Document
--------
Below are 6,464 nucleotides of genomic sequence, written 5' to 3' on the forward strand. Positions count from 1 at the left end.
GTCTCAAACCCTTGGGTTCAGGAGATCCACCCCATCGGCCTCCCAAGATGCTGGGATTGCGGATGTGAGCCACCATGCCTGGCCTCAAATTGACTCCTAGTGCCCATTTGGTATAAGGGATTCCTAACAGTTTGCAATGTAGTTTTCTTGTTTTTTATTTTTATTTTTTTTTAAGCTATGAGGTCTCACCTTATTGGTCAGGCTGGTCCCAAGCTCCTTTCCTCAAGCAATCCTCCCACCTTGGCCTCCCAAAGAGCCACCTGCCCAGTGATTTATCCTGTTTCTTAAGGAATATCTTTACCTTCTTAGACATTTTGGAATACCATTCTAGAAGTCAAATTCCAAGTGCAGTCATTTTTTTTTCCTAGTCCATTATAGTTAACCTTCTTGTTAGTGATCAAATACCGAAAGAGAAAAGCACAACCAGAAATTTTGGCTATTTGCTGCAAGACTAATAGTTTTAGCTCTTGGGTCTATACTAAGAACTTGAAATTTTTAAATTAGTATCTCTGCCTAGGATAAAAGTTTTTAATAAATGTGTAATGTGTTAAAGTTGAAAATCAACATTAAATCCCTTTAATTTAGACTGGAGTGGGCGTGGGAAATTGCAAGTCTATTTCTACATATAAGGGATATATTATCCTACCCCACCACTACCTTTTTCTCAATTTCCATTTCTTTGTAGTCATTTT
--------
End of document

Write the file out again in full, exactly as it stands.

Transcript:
Below are 6,464 nucleotides of genomic sequence, written 5' to 3' on the forward strand. Positions count from 1 at the left end.
GTCTCAAACCCTTGGGTTCAGGAGATCCACCCCATCGGCCTCCCAAGATGCTGGGATTGCGGATGTGAGCCACCATGCCTGGCCTCAAATTGACTCCTAGTGCCCATTTGGTATAAGGGATTCCTAACAGTTTGCAATGTAGTTTTCTTGTTTTTTATTTTTATTTTTTTTTAAGCTATGAGGTCTCACCTTATTGGTCAGGCTGGTCCCAAGCTCCTTTCCTCAAGCAATCCTCCCACCTTGGCCTCCCAAAGAGCCACCTGCCCAGTGATTTATCCTGTTTCTTAAGGAATATCTTTACCTTCTTAGACATTTTGGAATACCATTCTAGAAGTCAAATTCCAAGTGCAGTCATTTTTTTTTCCTAGTCCATTATAGTTAACCTTCTTGTTAGTGATCAAATACCGAAAGAGAAAAGCACAACCAGAAATTTTGGCTATTTGCTGCAAGACTAATAGTTTTAGCTCTTGGGTCTATACTAAGAACTTGAAATTTTTAAATTAGTATCTCTGCCTAGGATAAAAGTTTTTAATAAATGTGTAATGTGTTAAAGTTGAAAATCAACATTAAATCCCTTTAATTTAGACTGGAGTGGGCGTGGGAAATTGCAAGTCTATTTCTACATATAAGGGATATATTATCCTACCCCACCACTACCTTTTTCTCAATTTCCATTTCTTTGTAGTCATTTT